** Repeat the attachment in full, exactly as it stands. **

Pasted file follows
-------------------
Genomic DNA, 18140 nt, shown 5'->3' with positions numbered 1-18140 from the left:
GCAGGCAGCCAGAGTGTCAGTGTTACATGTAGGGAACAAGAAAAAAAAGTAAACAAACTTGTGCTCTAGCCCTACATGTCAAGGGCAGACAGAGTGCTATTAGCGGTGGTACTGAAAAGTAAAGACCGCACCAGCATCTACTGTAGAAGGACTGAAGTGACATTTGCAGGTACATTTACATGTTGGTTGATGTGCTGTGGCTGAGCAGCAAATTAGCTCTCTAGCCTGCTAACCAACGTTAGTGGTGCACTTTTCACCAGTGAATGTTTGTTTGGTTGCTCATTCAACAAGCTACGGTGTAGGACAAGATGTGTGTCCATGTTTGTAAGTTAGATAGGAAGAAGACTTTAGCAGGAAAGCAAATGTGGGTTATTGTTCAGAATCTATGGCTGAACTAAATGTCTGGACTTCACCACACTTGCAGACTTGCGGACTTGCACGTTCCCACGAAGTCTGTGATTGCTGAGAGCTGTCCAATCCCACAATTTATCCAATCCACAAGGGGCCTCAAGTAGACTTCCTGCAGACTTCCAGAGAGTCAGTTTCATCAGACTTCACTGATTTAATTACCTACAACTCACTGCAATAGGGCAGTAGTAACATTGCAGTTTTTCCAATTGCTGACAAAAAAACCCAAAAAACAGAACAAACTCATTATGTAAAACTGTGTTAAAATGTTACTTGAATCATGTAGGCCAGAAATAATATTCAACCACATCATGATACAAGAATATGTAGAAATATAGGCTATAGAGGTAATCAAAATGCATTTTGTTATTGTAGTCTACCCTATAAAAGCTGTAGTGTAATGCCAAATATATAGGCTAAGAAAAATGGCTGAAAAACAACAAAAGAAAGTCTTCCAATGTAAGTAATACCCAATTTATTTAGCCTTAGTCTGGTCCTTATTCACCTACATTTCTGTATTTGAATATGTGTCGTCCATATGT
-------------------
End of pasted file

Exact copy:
Genomic DNA, 18140 nt, shown 5'->3' with positions numbered 1-18140 from the left:
GCAGGCAGCCAGAGTGTCAGTGTTACATGTAGGGAACAAGAAAAAAAAGTAAACAAACTTGTGCTCTAGCCCTACATGTCAAGGGCAGACAGAGTGCTATTAGCGGTGGTACTGAAAAGTAAAGACCGCACCAGCATCTACTGTAGAAGGACTGAAGTGACATTTGCAGGTACATTTACATGTTGGTTGATGTGCTGTGGCTGAGCAGCAAATTAGCTCTCTAGCCTGCTAACCAACGTTAGTGGTGCACTTTTCACCAGTGAATGTTTGTTTGGTTGCTCATTCAACAAGCTACGGTGTAGGACAAGATGTGTGTCCATGTTTGTAAGTTAGATAGGAAGAAGACTTTAGCAGGAAAGCAAATGTGGGTTATTGTTCAGAATCTATGGCTGAACTAAATGTCTGGACTTCACCACACTTGCAGACTTGCGGACTTGCACGTTCCCACGAAGTCTGTGATTGCTGAGAGCTGTCCAATCCCACAATTTATCCAATCCACAAGGGGCCTCAAGTAGACTTCCTGCAGACTTCCAGAGAGTCAGTTTCATCAGACTTCACTGATTTAATTACCTACAACTCACTGCAATAGGGCAGTAGTAACATTGCAGTTTTTCCAATTGCTGACAAAAAAACCCAAAAAACAGAACAAACTCATTATGTAAAACTGTGTTAAAATGTTACTTGAATCATGTAGGCCAGAAATAATATTCAACCACATCATGATACAAGAATATGTAGAAATATAGGCTATAGAGGTAATCAAAATGCATTTTGTTATTGTAGTCTACCCTATAAAAGCTGTAGTGTAATGCCAAATATATAGGCTAAGAAAAATGGCTGAAAAACAACAAAAGAAAGTCTTCCAATGTAAGTAATACCCAATTTATTTAGCCTTAGTCTGGTCCTTATTCACCTACATTTCTGTATTTGAATATGTGTCGTCCATATGT